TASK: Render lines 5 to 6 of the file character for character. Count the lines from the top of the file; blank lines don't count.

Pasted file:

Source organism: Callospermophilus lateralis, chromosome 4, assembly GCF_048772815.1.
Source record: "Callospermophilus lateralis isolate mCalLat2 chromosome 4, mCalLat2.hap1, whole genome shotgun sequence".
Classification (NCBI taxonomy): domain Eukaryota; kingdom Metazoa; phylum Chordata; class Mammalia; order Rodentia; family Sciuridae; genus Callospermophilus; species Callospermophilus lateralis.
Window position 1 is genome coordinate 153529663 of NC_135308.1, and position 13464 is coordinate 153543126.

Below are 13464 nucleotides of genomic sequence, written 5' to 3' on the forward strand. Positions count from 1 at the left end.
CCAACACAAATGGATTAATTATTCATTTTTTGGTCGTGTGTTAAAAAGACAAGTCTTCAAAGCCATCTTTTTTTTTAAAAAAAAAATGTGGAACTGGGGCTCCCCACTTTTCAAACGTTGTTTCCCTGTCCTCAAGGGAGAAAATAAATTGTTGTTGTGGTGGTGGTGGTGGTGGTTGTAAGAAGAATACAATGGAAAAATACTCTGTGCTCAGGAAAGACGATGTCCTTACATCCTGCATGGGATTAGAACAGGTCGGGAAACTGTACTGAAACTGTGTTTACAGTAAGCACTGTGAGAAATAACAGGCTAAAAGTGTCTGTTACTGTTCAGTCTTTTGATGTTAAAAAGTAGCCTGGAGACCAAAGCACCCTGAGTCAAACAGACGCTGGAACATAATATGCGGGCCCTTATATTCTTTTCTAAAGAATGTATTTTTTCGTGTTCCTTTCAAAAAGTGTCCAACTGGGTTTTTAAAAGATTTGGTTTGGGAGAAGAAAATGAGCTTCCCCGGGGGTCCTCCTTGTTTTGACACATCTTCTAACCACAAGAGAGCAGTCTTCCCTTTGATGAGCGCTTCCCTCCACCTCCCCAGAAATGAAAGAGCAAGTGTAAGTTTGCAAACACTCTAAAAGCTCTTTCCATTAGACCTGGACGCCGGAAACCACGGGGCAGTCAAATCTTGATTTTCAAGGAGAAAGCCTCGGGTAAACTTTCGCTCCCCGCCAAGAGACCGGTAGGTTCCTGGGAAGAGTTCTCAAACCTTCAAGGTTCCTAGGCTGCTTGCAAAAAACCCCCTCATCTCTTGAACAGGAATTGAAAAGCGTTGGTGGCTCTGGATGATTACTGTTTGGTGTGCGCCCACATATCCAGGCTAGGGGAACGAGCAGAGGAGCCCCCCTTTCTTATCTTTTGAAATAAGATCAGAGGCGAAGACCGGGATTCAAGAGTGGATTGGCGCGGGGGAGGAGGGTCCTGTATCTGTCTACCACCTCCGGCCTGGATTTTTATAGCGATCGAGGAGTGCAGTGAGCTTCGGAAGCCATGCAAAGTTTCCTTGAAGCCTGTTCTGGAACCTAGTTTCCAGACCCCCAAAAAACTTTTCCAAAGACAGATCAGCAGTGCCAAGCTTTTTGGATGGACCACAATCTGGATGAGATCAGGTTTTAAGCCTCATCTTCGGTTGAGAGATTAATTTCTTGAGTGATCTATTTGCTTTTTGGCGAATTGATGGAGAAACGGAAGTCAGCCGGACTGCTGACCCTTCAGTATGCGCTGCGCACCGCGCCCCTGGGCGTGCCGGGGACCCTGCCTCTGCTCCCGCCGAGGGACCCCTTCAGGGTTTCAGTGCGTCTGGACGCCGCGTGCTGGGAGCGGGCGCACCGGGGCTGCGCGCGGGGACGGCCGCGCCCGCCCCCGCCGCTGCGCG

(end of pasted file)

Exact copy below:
Below are 13464 nucleotides of genomic sequence, written 5' to 3' on the forward strand. Positions count from 1 at the left end.
CCAACACAAATGGATTAATTATTCATTTTTTGGTCGTGTGTTAAAAAGACAAGTCTTCAAAGCCATCTTTTTTTTTAAAAAAAAAATGTGGAACTGGGGCTCCCCACTTTTCAAACGTTGTTTCCCTGTCCTCAAGGGAGAAAATAAATTGTTGTTGTGGTGGTGGTGGTGGTGGTTGTAAGAAGAATACAATGGAAAAATACTCTGTGCTCAGGAAAGACGATGTCCTTACATCCTGCATGGGATTAGAACAGGTCGGGAAACTGTACTGAAACTGTGTTTACAGTAAGCACTGTGAGAAATAACAGGCTAAAAGTGTCTGTTACTGTTCAGTCTTTTGATGTTAAAAAGTAGCCTGGAGACCAAAGCACCCTGAGTCAAACAGACGCTGGAACATAATATGCGGGCCCTTATATTCTTTTCTAAAGAATGTATTTTTTCGTGTTCCTTTCAAAAAGTGTCCAACTGGGTTTTTAAAAGATTTGGTTTGGGAGAAGAAAATGAGCTTCCCCGGGGGTCCTCCTTGTTTTGACACATCTTCTAACCACAAGAGAGCAGTCTTCCCTTTGATGAGCGCTTCCCTCCACCTCCCCAGAAATGAAAGAGCAAGTGTAAGTTTGCAAACACTCTAAAAGCTCTTTCCATTAGACCTGGACGCCGGAAACCACGGGGCAGTCAAATCTTGATTTTCAAGGAGAAAGCCTCGGGTAAACTTTCGCTCCCCGCCAAGAGACCGGTAGGTTCCTGGGAAGAGTTCTCAAACCTTCAAGGTTCCTAGGCTGCTTGCAAAAAACCCCCTCATCTCTTGAACAGGAATTGAAAAGCGTTGGTGGCTCTGGATGATTACTGTTTGGTGTGCGCCCACATATCCAGGCTAGGGGAACGAGCAGAGGAGCCCCCCTTTCTTATCTTTTGAAATAAGATCAGAGGCGAAGACCGGGATTCAAGAGTGGATTGGCGCGGGGGAGGAGGGTCCTGTATCTGTCTACCACCTCCGGCCTGGATTTTTATAGCGATCGAGGAGTGCAGTGAGCTTCGGAAGCCATGCAAAGTTTCCTTGAAGCCTGTTCTGGAACCTAGTTTCCAGACCCCCAAAAAACTTTTCCAAAGACAGATCAGCAGTGCCAAGCTTTTTGGATGGACCACAATCTGGATGAGATCAGGTTTTAAGCCTCATCTTCGGTTGAGAGATTAATTTCTTGAGTGATCTATTTGCTTTTTGGCGAATTGATGGAGAAACGGAAGTCAGCCGGACTGCTGACCCTTCAGTATGCGCTGCGCACCGCGCCCCTGGGCGTGCCGGGGACCCTGCCTCTGCTCCCGCCGAGGGACCCCTTCAGGGTTTCAGTGCGTCTGGACGCCGCGTGCTGGGAGCGGGCGCACCGGGGCTGCGCGCGGGGACGGCCGCGCCCGCCCCCGCCGCTGCGCG